- defines target speeds for roads,
- lane widths,
- safety improvements,
- and ultimately commands multi-modal road use.
With the option for alternative standards by the Executive with only a notification, the bill remains weakened. I would have even more support if the Executive would need approval from the Council before an exception was approved. Additionally, this bill provides for some technical implementation for curb radius build-out, but lacks technical enforcement of the speed. I would recommend speed humps be included along any commercial suburban/urban zones where the target speeds are 30mph or less. The demand for slower speeds, in this bill, warrants my full support, even if technical specifications are missing.I urge you to show your support for this bill. You can do so easily at: http://salsa3.salsalabs.com/o/2041/p/dia/action3/common/public/?action_KEY=15180
Thank you Councilmember Berliner and Councilmember Riemer for sponsoring this bill.
Montgomery County Council Enacts Bill to Redefine Road and Sidewalk Standards Bill Adopts Safe Speed Limits, Makes Communities Safer for Pedestrians and Bicyclists, Particularly in Emerging Urban Areas
- Release ID: 14-351
- Release Date: 11/25/2014
- Contact: Neil Greenberger 240-777-7939 or Delphine Harriston240-777-7931
- From: Council Office
The bill, which was sponsored by Councilmembers Roger Berliner and Hans Riemer, requires certain road improvements to include a sufficient pedestrian refuge area, directs developers building road improvements to add curb ramps where appropriate and requires curb ramps to be built in accordance with federal American with Disabilities Act (ADA) best practices.
Councilmembers Berliner and Riemer convened a working group of staff from the Council, the County Planning Department, the County Department of Transportation (DOT), the Montgomery Fire and Rescue Service and the Department of Permitting Services. The group met five times in October and November, and was assisted by Toole Design, a planning firm under contract to DOT that has considerable experience in the development of complete streets standards and guidelines.
Among the key aspects of the legislation was to set “maximum target speeds” to provide mobility for motor vehicles and a safe environment for pedestrians and bicyclists. This provision focuses on urban areas, but would not set target speeds in suburban and rural areas. The target speed for all County streets in urban areas would be 25 mph, unless otherwise specified in an adopted master plan or Capital Improvements Program.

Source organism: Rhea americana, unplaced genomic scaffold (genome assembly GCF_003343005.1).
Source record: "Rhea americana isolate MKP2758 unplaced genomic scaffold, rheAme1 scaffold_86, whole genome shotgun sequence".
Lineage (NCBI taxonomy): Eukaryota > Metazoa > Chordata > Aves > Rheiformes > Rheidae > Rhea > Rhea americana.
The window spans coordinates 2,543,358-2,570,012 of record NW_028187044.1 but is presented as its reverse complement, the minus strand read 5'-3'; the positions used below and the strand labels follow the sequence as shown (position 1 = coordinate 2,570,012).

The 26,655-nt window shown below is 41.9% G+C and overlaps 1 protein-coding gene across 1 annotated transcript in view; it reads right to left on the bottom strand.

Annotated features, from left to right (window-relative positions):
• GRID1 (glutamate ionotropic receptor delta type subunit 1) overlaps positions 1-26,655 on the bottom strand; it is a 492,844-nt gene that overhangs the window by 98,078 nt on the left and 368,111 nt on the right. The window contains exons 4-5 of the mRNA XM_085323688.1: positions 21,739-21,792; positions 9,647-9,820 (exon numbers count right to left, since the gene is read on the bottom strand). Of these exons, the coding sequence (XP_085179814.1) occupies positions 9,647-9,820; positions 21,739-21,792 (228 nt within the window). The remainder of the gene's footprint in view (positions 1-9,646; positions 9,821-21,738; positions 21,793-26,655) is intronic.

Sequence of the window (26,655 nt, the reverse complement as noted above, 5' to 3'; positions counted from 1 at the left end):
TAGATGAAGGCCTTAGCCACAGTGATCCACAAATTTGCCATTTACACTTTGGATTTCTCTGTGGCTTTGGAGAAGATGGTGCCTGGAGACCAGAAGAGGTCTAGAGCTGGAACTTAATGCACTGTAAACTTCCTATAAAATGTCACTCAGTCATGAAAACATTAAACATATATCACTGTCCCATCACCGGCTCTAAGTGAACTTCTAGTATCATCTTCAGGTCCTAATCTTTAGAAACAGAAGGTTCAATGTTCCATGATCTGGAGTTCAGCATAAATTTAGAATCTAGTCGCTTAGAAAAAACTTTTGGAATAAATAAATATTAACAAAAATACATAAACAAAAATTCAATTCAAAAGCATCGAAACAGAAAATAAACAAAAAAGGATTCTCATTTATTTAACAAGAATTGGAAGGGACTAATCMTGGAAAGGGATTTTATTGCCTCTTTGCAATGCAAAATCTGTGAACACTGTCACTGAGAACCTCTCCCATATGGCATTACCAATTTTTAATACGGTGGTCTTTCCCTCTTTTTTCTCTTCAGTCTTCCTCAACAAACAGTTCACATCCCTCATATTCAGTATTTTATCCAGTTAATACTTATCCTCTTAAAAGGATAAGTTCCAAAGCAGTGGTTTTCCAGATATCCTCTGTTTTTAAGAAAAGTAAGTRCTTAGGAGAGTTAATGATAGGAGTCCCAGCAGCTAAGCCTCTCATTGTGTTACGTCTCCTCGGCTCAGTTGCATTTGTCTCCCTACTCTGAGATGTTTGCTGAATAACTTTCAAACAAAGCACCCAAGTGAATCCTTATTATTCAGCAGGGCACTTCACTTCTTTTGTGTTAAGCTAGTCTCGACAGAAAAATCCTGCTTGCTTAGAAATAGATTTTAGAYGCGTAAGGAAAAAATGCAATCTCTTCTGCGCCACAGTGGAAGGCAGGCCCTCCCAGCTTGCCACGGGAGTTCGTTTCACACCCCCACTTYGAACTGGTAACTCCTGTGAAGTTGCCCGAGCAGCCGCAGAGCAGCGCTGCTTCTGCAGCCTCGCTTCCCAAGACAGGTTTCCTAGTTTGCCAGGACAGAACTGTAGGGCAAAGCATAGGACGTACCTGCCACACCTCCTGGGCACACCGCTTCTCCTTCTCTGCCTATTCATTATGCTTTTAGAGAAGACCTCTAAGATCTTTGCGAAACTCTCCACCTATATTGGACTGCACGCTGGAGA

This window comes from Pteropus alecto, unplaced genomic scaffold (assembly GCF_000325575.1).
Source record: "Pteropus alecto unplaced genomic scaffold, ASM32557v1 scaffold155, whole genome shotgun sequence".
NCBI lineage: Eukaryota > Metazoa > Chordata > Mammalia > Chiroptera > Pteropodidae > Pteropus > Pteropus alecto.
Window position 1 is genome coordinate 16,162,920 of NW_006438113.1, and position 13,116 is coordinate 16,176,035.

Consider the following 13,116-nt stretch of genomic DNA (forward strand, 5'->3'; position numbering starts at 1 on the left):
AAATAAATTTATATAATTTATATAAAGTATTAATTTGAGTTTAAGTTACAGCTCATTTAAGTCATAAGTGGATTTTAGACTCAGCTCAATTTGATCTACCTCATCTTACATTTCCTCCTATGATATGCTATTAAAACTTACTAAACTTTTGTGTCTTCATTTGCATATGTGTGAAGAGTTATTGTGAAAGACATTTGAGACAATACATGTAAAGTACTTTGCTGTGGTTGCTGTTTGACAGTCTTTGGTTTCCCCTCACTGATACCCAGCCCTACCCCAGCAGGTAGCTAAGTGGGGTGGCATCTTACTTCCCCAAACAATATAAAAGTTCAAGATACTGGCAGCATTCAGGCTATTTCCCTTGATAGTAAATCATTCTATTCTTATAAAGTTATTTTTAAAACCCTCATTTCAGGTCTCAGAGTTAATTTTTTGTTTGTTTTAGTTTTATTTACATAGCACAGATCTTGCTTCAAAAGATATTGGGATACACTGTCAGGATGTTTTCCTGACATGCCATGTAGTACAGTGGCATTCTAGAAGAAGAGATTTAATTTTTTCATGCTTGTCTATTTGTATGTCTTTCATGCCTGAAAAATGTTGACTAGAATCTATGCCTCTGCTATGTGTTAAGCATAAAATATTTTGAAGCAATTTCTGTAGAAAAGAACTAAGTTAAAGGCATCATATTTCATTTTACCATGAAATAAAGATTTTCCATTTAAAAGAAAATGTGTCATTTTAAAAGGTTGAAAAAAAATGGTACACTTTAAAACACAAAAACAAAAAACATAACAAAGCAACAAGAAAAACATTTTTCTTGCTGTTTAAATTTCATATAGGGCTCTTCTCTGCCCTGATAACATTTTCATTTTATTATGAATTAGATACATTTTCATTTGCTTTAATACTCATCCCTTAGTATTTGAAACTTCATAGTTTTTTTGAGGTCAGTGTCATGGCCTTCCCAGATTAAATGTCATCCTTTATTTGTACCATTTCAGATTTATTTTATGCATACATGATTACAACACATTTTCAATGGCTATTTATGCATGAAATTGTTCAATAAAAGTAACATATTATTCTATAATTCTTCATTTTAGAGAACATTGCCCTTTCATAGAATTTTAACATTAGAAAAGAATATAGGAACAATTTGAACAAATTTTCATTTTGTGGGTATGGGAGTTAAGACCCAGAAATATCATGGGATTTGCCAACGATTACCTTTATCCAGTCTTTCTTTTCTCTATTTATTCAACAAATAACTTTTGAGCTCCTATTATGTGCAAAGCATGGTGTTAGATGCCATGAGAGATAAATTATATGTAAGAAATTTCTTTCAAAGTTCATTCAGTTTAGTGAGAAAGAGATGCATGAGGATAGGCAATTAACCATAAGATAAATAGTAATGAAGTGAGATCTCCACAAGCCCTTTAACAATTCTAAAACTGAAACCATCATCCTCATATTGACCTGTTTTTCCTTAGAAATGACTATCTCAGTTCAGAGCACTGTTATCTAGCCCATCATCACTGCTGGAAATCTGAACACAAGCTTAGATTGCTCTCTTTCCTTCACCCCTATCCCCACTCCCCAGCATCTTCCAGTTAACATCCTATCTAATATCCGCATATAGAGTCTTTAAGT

"I am proud that the Council has passed a ‘complete streets’ measure that will make our urban nodes safer for all users,” said Councilmember Berliner, who chairs the Council’s Transportation, Infrastructure, Energy and Environment (T and E) Committee. “By narrowing lanes and turns, providing for more pedestrian refuges, and designing roads for lower speeds, we can make sure that our urban areas are places that will attract residents old and young. Our urban rights of way must be made accessible to all users, not just drivers. I look forward to working with the Department of Transportation on regulations that will further this movement toward a complete streets philosophy, a progressive approach to our urban streets."
To help achieve safe speeds, the bill generally limits road lanes to no wider than 10 feet, although the Planning Board or County Executive are given the authority to grant a waiver for improvements by a develop if a 10 foot-wide or 11 foot-wide lane "would significantly impair public safety.” A single traffic lane is generally designed to be 12 feet wide under most current standards.
Although a few County streets have lanes that are narrower, especially for left turns, 10 feet is considered the minimum width that can accommodate general traffic on a through lane. There is less room to maneuver in 10 foot-wide lanes than in the more standard 11-and 12-foot-wide lanes.
"Our residents want and deserve the high quality of life that well designed urban areas can provide, and this legislation will help the County move forward to provide them,” said Councilmember Riemer, who also is a member of the T and E Committee. “We want to create districts where people can walk and bike and feel safe, while cars can still move but the streets are comfortable for all users."
Sections of the law apply to all County roads, including the provision to create separated and buffered bike lanes. Separated bike lanes (also known as cycle tracks) have not been defined in the County Code, although they have been included in at least two recently adopted master plans. The new law defines a bike lane as a bikeway that is separated from motor vehicle travel lanes by a physical barrier, such as a landscape panel or a line of parked cars. It also defines a buffered bike lane as one that is separated from motor vehicle lanes by striped pavement.
The law encourages the building of sidewalks when road projects are developed. The previous law leaves broad discretion to the Council and the Planning Board on whether sidewalks must be installed with a road project. The new law limits that discretion to four situations: in very low density rural zones, along rustic or country roads, where limits on impervious surfaces apply and on tertiary residential streets where the Planning Board finds that a sidewalk is unnecessary.
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